kdebugsettings 1.0

Before to increase version to 1.0 I moved it from kdereview to kdeutils.

I added new features of course 🙂

Now you can import/export settings directly.

You can create a category file and it will load in kdebugsettings.

It’s very useful for big project as kdepim for example when I add a new logging categories for each module, but I don’t want to wait a new release.

So you need to create a “.categories” file and install it as “install( FILES kdepim.categories DESTINATION ${KDE_INSTALL_CONFDIR} )”


No idea 🙂 If you have so wishlist send me a bug 🙂

Embedded QML in qrc file

KDAB works on a lot of projects based on qml.
But sometime for specific applications it’s not safe to store directly qml file on file system.
As you know the QML files are plain text files.

For example if an user can have access to qml files he can change the logic of the application.
This is not critical for a application as  “Clock” but it can be critical in other domains.

So there is two methods to avoid it:

  • Using the Qt Resource for embedding the QML files (This blog will explain how to do).
  • Using the qtquickcompiler to generate a precompiled QML file (But a commercial license is needed)

The Qt Resource system allows to store a lot of data/binary files in executable directly.
Data can be an icon, a translation file, etc. and of course a QML file.

This blog will explain how to use it in a QML plugins implemented based on a QMLExtensionPlugins class.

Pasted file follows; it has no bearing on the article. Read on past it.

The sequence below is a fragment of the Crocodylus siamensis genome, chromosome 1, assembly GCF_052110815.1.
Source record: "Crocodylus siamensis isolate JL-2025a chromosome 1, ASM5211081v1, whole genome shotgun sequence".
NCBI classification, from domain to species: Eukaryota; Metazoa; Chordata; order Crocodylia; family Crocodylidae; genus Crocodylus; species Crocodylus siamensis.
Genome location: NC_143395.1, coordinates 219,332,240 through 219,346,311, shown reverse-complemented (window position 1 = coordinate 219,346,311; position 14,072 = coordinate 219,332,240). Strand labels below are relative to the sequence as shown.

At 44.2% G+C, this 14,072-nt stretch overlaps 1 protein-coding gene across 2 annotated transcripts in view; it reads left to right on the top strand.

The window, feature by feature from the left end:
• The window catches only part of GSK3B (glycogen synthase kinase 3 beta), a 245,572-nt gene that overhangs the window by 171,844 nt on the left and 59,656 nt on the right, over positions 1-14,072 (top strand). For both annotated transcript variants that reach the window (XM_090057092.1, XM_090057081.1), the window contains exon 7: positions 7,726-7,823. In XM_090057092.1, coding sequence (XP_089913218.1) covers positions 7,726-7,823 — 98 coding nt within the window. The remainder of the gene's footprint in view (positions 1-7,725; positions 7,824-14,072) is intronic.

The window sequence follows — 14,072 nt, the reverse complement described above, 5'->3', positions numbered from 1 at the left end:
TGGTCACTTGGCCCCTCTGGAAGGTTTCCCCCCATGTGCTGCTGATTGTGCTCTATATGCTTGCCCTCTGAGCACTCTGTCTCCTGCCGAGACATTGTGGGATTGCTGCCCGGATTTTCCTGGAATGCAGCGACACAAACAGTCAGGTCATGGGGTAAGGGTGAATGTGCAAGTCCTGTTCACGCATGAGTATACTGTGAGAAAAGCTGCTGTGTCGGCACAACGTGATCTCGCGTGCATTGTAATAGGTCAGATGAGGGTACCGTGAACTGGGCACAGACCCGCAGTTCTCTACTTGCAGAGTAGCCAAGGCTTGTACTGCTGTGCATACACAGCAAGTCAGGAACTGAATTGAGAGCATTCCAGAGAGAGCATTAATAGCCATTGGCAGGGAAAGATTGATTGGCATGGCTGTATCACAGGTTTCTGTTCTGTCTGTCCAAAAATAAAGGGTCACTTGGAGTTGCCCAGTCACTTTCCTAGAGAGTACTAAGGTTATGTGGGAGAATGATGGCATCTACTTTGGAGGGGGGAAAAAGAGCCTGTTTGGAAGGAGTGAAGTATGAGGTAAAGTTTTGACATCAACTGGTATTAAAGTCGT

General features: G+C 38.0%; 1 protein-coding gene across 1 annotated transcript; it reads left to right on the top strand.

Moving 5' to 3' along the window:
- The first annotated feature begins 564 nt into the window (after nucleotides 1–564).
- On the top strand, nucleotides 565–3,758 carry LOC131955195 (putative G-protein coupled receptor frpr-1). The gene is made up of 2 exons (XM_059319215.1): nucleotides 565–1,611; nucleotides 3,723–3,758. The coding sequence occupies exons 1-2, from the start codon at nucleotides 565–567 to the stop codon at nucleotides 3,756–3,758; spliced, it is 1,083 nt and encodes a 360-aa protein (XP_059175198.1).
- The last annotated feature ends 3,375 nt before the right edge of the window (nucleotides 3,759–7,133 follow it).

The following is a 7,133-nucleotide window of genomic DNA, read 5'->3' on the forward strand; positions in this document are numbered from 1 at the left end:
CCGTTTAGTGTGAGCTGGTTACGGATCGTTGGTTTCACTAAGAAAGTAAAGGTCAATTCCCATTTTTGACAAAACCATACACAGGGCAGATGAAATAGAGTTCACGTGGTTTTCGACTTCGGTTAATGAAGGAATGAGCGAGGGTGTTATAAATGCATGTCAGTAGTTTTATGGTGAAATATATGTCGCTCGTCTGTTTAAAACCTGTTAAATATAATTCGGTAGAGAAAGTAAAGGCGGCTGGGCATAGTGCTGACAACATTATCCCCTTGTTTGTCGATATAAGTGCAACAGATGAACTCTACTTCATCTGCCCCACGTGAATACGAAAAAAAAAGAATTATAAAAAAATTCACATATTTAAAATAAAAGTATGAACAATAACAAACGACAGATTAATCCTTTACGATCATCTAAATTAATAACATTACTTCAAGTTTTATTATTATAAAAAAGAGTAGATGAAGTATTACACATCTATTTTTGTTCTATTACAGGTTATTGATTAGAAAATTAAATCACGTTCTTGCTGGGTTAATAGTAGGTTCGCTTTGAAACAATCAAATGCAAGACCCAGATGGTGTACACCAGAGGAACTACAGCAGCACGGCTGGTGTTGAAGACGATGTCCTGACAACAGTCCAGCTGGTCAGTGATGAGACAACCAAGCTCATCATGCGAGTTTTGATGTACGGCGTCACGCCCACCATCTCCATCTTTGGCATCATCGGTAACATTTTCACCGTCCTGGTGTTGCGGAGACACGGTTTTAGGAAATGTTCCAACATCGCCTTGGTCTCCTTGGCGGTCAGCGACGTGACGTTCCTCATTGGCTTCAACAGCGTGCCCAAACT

For a standard application which uses some QML files this is very easy. We put them in a qrc file and we can access to it directly with a line as “view.setSource(QUrl(QStringLiteral(“qrc:/plugins.qml”)));”

We will see how to do it on a example based on qmlextensionplugins.

We adapted a qt qmlextensionplugins example (It’s the Clock example that you can find in qt source code) to create an little application.
Source code can be download here

It will display a clock.
The pro files were adapted to allow to install apps in “install” directory.
(qmake && make && make install).

When you look at install folder you can see all these files.


=> As you see the QML files are stored on filesystem.

Now what we need to change for using Qt Resource ?

We will create a Qt Resouce file which will embed all qml files and icons.

<qresource prefix=”/clock”>

There is not a specific prefix.
And you just need to adapt qmldir for using a specific QtResource path (use qrc:///<path>)

module TimeExample
Clock 1.0 qrc:///clock/Clock.qml
plugin qmlqtimeexampleplugin

Of course the file qmldir can’t be stored in Qt Resource file otherwise  the application will not be able to  find plugin.

As you see now the list of files in install directory is limited to:


(of course I stored plugins.qml in another qrc file).

So the application is more safe now.

You can get source code here

KDebugSettings (0.3)

I improved kdebugsettings (and increased version to 0.3).

What’s new:

  • I added an Apply button so now we can test rules directly
  • We can customize kdeapplication rules, before we could just enable/disable them, now you can specify that you want to show just Debug/Critical/All (as for custom rules)
  • There is a new tab which shows rules which are stored in QT_LOGGING_RULES environment variable.
  • I added a warning when a rules starts by “*” which can override all others rules.
  • I added an Help button which show Qt qloggingcategory page


I will add a button to export/import rules.

I will ask to move it in kdereview. I think that it can move in official package.


Warning about "*" rules

Customize kdeapplication rules

Customize rule



Some weeks ago I spoke with David how to configure what debug to show in qt5 (now it uses qloggingcategory)

In kde4 time we had kdebugdialog. It allowed us to define some debug areas.

But we are not able to extend it because it was in kdelibs4support module and it was kdebug specific.